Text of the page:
For several years now – at least since the advent of Second Life – learning professionals have been intrigued by the prospects of constructing immersive 3d worlds (metaverses) for training.  It’s easy to understand why: one of the first things I learned in communication theory in undergrad is that aesthetics are powerful.  Even the most astute and discerning among us form initial impressions from outer appearances.  Ooh!  Shiny, shiny!  Let’s go buy the new tech-toy.  I’ll hand it to those wily coyotes at Linden Lab – even this roadrunner was attempting to fast track a Second Life implementation at my library.  Instead of diving off the cliff with nary a look, I decided to hold a magnifying glass up to the app first.  Well, the bloom fell off that rose pretty damn quickly.  I won’t air a laundary list of complaints here, although Wapedia does a decent job summing them up for me.  

 

I’m not here to skewer Second Life, or any of the myriad pretenders to the throne, such as There, IMVU, or Kaneva.  I firmly believe that immersive 3d worlds are a viable learning medium, especially when good rhetorical practices are utilized.  For example, I love the art gallery critique that Michael Connors at the University of Wisconsin-Madison set up a couple years ago.  Beyond teaching in a traditional sense, 3d environments add more interactivity to e-learning experiences, and we know that fully engaged students walk away better equipped to do their jobs.

 

If 3d training is indeed the way of the future, as experts have been extolling for the past few years, why aren’t more organizations taking the leap?  In my opinion, there are two fundamental flaws to most 3d metaverses: the clients needed to run the applications and the metaverse structure itself.  A typical metaverse requires that a client be downloaded and installed on the user’s computer.  For instance, Second Life requires a 21MB client download and then a PC that is decently equipped for gaming.   And let’s not forget that these 3d spaces are bandwidth hogs.  As students of Web 2.0, we have come to expect instant access, simplicity, and portability with online content – things that are conspicuously missing from online 3d worlds.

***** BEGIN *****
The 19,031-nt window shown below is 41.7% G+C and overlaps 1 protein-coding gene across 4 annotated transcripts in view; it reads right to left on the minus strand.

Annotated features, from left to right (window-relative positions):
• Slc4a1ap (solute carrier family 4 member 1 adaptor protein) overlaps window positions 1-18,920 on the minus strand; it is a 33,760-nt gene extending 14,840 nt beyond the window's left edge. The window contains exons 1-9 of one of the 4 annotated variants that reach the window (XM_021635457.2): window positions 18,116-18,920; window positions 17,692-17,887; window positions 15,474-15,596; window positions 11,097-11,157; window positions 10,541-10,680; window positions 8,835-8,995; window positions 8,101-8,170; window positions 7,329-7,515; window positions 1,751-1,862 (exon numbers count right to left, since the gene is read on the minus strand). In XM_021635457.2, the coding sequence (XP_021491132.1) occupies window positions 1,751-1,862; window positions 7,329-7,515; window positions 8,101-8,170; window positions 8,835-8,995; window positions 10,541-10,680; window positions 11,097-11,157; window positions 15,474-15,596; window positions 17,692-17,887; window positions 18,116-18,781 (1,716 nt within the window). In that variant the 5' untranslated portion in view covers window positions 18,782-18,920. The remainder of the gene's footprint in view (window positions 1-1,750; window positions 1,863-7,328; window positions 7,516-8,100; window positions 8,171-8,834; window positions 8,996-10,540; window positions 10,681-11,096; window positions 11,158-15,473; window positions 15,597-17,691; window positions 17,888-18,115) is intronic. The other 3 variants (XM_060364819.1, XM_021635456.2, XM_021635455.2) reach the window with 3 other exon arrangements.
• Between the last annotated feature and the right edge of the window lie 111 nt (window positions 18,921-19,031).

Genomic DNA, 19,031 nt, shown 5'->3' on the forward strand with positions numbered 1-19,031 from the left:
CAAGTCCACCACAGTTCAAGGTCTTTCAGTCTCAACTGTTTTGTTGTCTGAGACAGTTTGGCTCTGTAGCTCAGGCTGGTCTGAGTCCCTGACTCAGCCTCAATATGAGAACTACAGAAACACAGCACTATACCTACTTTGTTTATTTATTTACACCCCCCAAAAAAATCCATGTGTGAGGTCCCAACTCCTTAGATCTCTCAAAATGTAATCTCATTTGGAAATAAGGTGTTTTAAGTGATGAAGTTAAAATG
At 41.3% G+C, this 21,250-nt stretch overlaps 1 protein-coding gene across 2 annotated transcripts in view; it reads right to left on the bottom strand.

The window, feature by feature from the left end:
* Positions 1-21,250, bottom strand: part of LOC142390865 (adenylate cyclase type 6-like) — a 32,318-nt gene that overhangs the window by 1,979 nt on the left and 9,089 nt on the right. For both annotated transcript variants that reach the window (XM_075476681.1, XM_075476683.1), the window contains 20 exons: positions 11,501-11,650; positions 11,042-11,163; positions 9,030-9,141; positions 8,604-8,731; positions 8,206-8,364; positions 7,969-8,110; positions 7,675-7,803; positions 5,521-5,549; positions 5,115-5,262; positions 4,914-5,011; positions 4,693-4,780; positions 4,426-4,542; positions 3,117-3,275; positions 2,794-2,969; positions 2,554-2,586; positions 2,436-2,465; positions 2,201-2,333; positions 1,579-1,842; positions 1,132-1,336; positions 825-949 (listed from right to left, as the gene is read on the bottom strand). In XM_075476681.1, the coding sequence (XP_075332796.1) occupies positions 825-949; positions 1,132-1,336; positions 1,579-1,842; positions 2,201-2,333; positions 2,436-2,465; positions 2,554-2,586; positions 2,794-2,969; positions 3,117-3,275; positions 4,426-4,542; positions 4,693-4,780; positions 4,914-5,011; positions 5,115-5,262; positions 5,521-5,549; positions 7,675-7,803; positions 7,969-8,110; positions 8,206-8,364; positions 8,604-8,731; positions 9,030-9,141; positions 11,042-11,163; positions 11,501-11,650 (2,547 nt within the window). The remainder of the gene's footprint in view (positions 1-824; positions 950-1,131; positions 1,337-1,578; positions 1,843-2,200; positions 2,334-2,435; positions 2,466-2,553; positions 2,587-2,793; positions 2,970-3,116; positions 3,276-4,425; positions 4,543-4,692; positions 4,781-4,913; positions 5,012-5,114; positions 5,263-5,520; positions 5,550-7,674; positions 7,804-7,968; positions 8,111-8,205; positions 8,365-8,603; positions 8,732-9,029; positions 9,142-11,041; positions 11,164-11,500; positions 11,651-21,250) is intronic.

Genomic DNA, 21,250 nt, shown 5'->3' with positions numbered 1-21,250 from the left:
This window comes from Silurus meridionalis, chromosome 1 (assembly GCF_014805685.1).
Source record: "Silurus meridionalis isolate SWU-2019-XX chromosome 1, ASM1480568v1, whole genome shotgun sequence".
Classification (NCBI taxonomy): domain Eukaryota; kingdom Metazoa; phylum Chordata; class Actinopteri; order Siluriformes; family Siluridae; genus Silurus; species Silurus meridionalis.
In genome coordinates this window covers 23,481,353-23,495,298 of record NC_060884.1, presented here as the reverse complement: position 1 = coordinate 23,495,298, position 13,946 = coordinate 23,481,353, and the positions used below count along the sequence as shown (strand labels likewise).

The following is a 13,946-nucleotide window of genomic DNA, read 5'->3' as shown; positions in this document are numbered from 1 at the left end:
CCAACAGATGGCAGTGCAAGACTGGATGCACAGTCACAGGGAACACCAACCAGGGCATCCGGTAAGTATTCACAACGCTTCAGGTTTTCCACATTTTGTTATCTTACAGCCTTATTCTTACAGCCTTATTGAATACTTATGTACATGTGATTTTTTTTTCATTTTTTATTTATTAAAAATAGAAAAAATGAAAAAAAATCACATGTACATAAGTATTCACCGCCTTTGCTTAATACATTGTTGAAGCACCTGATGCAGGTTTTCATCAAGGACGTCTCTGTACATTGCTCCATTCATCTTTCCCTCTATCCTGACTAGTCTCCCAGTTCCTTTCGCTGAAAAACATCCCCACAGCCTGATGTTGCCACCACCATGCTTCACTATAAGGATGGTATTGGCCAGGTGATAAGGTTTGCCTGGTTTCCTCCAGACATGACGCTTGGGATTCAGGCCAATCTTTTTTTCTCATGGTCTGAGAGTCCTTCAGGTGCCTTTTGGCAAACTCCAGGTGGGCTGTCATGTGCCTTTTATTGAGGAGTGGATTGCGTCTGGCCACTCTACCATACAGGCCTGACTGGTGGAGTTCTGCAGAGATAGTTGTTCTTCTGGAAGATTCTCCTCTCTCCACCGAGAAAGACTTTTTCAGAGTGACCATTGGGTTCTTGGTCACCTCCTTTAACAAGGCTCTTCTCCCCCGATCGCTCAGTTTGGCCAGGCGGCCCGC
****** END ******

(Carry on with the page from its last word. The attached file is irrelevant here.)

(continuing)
Aside from the technical issues associated with fat clients, the sprawling, unregulated structure of a metaverse is not congruent with fostering an environment for learning.  I acknowledge that you can restrict access to your piece of a metaverse, but the idiocy of a virtual world gone mad is still out there.  Seriously, who wants their 3d library orientation on ABC Island interrupted by some perv bunny rabbit avatar wanting to cyber???  In my estimation, the ideal 3d training environment needs to be self-enclosed and completely removed from a larger world. 

 

There are flickers of hope piercing the matrix.  Big brother Google made strides in tackling the fat client/wide-open world conundrum a little less than a year ago with its ephemeral Lively experiment.  Lively operated as a thin-client, strictly through a web browser.  There was no software to download to participate in this 3d world.  Simply sign in, customize an avatar, and hop into a room if you weren’t inclined to spend five minutes making your own.  If you constructed your own room, you could close it off and make it available by invitation only.  Finally, you also had the option of embedding your room into your webpage.  While Lively is offline (and sorely missed!), Vivaty is a thin service that allows users to create 3d chat rooms that can be embedded in other webpages.  Finally, VastPark has an open source toolset that empowers moderately savvy users to author self-contained 3d environments that can be accessed exclusively through a web browser. 

 

The products that have come from Google, Vivaty, VastPark, and their ilk demonstrate that significant changes have occurred  since Second Life launched six years ago.  Maybe in another three, 3d learning environments will be reality in many organizations.

 

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